Place the rolled spring rolls on a lightly dampened towel and cover with another damp towel to keep them nice and fresh. Continue until all your desired rolls are done. These can be made a couple of hours ahead. Just pull them out when you're ready to serve all your gratefully surprised friends and family.

    Served with the chili ginger dipping sauce, extra sliced green chilies, and pickled carrots.



    As a young aspiring chef back when I was attending The Culinary Institute of America I would spend countless hours reading about the history of classic dishes. One of my favorite stories came from the industrial revolution in Northern Italy where the housewives of the factory workers would gather outside the factories with their little make shift stoves and pots. They would bring local provisions usually a chunk of prosciutto or pancetta (non smoked cured pork belly), local cream, onions, a hared cheese such as Parmesan or Pecorino and of course garlic and any other readily available herbs or vegetables. These housewives would set up camp outside the factory and prepare lunch for their men. The term "Carbonara" (carbon) comes from the black soot that was emitted from the smoke stacks. the soot would fall into the pots of simmering cream.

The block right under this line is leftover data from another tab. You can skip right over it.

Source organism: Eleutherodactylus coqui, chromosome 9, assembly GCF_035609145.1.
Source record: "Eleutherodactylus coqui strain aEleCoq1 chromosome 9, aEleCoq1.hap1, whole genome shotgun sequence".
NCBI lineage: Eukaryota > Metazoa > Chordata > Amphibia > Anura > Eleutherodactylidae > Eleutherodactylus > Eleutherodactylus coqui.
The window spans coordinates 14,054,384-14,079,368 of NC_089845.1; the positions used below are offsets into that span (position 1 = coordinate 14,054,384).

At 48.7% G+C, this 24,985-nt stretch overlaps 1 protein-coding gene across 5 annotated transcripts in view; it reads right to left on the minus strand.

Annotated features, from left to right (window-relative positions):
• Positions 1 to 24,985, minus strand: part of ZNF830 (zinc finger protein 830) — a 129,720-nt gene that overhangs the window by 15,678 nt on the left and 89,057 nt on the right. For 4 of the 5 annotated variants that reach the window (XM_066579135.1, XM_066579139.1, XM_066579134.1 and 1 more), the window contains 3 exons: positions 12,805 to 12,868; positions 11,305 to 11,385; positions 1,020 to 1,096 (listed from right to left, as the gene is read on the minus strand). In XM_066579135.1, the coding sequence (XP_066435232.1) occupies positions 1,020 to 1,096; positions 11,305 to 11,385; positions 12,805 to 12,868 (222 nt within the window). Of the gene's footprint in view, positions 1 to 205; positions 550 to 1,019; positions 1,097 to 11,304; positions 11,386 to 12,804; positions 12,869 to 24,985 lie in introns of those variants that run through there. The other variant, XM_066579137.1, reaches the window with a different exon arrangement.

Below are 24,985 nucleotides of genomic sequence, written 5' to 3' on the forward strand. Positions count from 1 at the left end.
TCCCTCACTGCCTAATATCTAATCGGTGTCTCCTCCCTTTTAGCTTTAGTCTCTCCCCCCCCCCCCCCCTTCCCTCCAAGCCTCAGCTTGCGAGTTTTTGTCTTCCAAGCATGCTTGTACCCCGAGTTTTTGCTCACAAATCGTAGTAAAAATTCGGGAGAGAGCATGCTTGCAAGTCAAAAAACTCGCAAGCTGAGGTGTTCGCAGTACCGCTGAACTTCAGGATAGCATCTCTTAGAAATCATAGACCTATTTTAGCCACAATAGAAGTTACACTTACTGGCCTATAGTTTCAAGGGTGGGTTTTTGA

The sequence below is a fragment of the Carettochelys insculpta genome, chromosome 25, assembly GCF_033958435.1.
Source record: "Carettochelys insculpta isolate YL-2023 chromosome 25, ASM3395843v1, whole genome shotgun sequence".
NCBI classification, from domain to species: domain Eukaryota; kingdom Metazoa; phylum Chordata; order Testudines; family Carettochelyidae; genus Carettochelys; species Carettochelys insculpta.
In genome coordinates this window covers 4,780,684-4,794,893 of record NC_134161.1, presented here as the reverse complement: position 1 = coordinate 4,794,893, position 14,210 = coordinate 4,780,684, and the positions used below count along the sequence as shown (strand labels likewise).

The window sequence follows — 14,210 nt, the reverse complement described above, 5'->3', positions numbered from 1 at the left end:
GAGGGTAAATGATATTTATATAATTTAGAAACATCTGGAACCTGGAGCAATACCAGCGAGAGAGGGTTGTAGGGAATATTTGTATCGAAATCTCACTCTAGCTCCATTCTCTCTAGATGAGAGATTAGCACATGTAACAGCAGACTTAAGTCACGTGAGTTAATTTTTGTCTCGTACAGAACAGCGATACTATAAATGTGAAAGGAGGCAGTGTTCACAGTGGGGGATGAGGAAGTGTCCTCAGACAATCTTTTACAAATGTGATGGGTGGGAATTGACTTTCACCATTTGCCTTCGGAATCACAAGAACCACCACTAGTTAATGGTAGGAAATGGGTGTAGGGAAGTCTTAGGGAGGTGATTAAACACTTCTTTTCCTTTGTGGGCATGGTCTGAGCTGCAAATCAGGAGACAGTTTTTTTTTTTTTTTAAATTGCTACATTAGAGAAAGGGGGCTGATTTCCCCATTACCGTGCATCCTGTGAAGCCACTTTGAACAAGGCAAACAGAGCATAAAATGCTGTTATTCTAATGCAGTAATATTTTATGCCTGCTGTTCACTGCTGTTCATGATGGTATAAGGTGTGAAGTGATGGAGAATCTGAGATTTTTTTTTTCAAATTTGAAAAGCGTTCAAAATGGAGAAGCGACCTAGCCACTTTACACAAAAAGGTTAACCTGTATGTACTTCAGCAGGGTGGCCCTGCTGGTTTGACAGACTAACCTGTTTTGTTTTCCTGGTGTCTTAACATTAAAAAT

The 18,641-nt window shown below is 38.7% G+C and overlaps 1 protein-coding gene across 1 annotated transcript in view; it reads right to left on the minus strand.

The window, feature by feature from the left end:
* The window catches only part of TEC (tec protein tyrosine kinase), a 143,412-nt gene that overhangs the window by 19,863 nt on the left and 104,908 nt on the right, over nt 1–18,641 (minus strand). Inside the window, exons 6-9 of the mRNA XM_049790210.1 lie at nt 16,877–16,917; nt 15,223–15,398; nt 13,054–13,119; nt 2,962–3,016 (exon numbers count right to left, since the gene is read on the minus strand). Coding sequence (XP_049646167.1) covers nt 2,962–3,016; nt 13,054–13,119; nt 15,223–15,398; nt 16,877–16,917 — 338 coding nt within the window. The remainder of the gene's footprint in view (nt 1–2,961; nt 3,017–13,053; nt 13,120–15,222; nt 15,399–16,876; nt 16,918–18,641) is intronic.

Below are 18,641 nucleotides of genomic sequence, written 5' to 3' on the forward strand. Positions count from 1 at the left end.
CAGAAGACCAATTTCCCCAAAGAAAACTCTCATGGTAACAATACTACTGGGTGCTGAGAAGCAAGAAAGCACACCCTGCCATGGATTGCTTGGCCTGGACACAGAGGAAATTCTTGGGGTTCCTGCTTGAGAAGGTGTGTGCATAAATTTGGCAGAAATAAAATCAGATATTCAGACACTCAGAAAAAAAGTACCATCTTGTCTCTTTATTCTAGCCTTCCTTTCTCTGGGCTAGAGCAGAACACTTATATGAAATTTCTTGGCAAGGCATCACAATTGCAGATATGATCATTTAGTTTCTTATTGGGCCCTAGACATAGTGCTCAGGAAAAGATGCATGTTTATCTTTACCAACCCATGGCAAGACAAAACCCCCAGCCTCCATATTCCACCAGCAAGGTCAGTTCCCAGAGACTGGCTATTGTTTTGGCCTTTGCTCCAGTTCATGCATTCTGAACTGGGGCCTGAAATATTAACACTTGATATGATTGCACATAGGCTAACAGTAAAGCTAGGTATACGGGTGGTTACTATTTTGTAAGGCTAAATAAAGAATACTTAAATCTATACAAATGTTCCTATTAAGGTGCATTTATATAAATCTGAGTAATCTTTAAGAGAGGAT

Soot not being a major culinary contributor has been replaced with course ground black pepper which has a much better flavor.

    As with all historical recipes/stories there are many versions. This simple yet very flavorful recipe can very easily be created using our beloved elk meat.

    1-2 lb. small diced tender elk - loins, filets, top round, top sirloin, silver skin removed
    olive oil
    sea salt and course ground black pepper to taste

    1-2 tsp freshly minced garlic
    1 lg red onions, sliced
    1 cup dry white wine
    1 quart heavy cream
    1/2 cup grated hard cheese - pecorino, parmesan

    1 lb pasta - spaghetti, fettuccini etc
    optional garnishes - fresh/frozen peas, mushrooms, fresh herbs such as thyme, rosemary, sage etc.